I never told a victim story about my imprisonment. Instead, I told a transformation story - about how prison changed my outlook, about how I saw that communication, truth, and trust are at the heart of power.
If it's near dinner-time, the foreman takes out his watch when the jury has retired, and says: "Dear me, gentlemen, ten minutes to five, I declare! I dine at five, gentlemen." "So do I," says everybody else, except two men who ought to have dined at three and seem more than half disposed to stand out in consequence. The foreman smiles, and puts up his watch:--"Well, gentlemen, what do we say, plaintiff or defendant, gentlemen?
Definition, rationality, and structure are ways of seeing, but they become prisons when they blank out other ways of seeing.
We shall not yield to violence. We shall not be deprived of union freedoms. We shall never agree with sending people to prison for their convictions.
The world itself is but a large prison, out of which some are daily led to execution.
We who live in prison, and in whose lives there is no event but sorrow, have to measure time by throbs of pain, and the record of bitter moments.
A country is in a bad state, which is governed only by laws; because a thousand things occur for which laws cannot provide, and where authority ought to interpose.
I just remember that disturbing feeling of walking into that prison, the complete loss of privacy, the complete loss of stimulation, dignity.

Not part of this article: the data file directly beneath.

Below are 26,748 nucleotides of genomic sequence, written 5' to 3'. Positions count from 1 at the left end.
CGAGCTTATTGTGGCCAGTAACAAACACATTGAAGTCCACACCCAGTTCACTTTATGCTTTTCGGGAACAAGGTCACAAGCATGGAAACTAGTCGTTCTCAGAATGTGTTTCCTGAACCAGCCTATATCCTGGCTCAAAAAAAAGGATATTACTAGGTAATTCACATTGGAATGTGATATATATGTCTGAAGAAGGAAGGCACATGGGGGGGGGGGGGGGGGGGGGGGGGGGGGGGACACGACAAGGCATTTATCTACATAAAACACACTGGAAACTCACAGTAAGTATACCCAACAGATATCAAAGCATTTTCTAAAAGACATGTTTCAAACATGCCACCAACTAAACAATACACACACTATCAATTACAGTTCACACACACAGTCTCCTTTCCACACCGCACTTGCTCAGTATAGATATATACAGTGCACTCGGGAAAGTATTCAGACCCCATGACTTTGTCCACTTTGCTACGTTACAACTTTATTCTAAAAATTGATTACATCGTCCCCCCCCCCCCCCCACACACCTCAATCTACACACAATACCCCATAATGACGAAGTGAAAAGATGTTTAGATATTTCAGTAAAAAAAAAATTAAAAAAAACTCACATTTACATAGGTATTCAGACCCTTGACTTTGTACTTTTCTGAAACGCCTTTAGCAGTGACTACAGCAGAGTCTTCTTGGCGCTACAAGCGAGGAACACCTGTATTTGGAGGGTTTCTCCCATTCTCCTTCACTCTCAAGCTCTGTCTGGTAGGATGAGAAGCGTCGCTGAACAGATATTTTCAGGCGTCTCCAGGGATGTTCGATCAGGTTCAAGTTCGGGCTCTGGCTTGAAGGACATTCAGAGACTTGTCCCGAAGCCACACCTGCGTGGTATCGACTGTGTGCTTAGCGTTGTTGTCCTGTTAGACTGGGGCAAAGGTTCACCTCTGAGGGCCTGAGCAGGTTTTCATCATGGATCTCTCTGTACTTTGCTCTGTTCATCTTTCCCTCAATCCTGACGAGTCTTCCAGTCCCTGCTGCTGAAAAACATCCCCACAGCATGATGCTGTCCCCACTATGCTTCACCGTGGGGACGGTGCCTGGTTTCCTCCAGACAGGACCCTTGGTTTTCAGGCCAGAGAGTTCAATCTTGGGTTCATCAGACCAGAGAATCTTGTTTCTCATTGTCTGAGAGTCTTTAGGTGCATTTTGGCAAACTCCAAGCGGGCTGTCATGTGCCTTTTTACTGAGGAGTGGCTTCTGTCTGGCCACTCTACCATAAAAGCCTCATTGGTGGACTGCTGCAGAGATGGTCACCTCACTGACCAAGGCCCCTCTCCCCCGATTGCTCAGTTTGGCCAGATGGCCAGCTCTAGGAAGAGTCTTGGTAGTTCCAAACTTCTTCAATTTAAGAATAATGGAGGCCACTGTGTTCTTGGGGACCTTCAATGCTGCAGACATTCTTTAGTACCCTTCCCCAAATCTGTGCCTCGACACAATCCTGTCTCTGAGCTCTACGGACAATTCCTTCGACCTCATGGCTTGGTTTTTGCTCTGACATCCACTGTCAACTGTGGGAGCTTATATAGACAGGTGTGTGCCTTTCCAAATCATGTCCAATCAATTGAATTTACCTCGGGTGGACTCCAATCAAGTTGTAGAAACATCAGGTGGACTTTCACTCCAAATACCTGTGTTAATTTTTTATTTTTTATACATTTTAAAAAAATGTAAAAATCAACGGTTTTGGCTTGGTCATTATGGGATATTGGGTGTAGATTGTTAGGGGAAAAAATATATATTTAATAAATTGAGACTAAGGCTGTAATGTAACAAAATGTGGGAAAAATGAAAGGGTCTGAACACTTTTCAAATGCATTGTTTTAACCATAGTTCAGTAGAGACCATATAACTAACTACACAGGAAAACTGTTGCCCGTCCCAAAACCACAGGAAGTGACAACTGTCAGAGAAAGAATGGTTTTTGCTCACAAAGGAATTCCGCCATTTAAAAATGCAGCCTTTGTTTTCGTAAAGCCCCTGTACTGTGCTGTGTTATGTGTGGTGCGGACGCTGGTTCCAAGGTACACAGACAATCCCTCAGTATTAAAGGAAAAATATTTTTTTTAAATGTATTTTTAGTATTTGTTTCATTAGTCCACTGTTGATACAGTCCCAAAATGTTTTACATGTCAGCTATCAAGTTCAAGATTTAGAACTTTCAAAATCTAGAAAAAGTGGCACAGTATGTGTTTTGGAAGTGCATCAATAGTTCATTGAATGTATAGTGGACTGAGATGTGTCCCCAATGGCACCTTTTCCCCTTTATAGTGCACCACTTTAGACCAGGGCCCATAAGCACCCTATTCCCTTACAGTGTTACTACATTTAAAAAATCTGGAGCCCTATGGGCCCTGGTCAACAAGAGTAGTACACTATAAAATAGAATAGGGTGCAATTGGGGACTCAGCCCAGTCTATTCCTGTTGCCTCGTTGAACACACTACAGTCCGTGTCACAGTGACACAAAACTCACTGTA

Those magistrates who can prevent crime, and do not, in effect encourage it.
Care should be taken that the punishment does not exceed the guilt; and also that some men do not suffer for offenses for which others are not even indicted.
Since 1957, black people have experienced double-digit unemployment - in good times and bad times. Look at the population of African Americans in prison. They represent more than half the population of prisoners in the country, 55 percent of those on death row.
I sometimes wish that people would put a little more emphasis upon the observance of the law than they do upon its enforcement.
If you want total security, go to prison. There you’re fed, clothed, given medical care and so on. The only thing lacking…is freedom.
There are few better measures of the concern a society has for its individual members and its own well being than the way it handles criminals.
Corporal punishment falls far more heavily than most weighty pecuniary penalty.
No matter how you seem to fatten on a crime, that can never be good for the bee which is bad for the hive.
Women have worked hard; starved in prison; given of their time and lives that we might sit in the House of Commons and take part in the legislating of this country.
I am certain that nothing has done so much to destroy the juridical safeguards of individual freedom as the striving after this mirage of social justice.